Investment advice

from a columnist, Chuck Jaffe, on C.

There’s a nod to the Great Buffett:

But as Warren Buffett once noted, “It’s far better to buy a wonderful company at a fair price than a fair company at a wonderful price.” [1]

The key sentence in Chuck’s missive seems to be:

Following Warren

Citigroup is clearly no better than a “fair company” and might be a whole lot worse.

Law school question of the day:  In the Philippines, did Chuck J commit criminal libel?

Short-form answer:  Corporations are persons, so they have a right under the libel laws to their “honor.”  But Citi is also a public figure, and has to prove malice.  Chuck J has a qualified privilege under the Constitution as he was merely exercising his freedom of expression, with an apparent view to giving his readers investment advice.  (Qualified privilege means that the presumption of malice, or malice in law, in libel does not lie.)  But if malice in fact is proved, then Chuck J is guilty of libel.  There is however jurisprudence and good authorities to the effect that malice is very difficult to prove, particularly in a criminal case where proof beyond reasonable doubt is needed to convict.  It is submitted that Chuck J did not commit libel.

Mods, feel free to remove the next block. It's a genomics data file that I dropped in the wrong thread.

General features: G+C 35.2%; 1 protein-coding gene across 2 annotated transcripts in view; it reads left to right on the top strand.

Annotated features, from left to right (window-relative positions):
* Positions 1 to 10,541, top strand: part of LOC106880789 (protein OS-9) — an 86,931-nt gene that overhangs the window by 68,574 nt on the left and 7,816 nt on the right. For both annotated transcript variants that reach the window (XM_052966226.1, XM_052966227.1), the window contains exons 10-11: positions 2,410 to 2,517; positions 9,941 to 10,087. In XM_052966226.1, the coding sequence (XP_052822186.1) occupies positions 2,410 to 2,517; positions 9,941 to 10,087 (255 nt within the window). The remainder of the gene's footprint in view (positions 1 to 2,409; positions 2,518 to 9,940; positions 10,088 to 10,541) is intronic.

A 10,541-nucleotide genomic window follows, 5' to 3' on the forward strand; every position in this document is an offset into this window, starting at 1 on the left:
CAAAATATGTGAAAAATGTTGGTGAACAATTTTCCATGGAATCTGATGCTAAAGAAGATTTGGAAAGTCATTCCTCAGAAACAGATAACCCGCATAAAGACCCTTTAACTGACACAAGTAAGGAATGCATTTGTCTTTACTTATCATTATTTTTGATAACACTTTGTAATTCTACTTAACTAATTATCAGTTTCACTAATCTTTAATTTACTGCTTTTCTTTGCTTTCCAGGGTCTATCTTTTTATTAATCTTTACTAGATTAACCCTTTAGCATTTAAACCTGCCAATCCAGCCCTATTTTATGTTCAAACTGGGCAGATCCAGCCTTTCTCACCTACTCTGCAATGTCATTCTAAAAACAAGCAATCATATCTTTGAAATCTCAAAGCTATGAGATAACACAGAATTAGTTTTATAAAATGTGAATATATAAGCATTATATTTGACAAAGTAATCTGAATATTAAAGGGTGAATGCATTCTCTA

The answer given above provides legal “cover” for those who write in the business pages of Philippine newspapers that, for example,  a certain company, say X, is not a good buy in the stock markets. X cannot use the libel laws to stifle public discussion of its business prospects.


[1]  Buffett seems to say that a wonderful company at a fair price is a better bet than a so-so company at a “low” price.  What is a fair price?  Usually, it means a P-E ratio that reflects the fundamentals of the company.  If it is wonderful, it should grow over the long term, so it has a high but fair P-E ratio.  A so-so company is one whose prospects are perhaps just average, and it will have an average P-E.  I take this to mean that when the so-so company has a below-average P-E, that’s a wonderful price.  But this means that the return on the wonderful company will be average, because others like Buffett supposedly will have driven the P-E ratio to a high level.  And the return on the so-so company will be above average, because it will start from a “pessimistic” view by folks like Buffett, and the price will return to normal at some point.  So, is Buffett kidding us?


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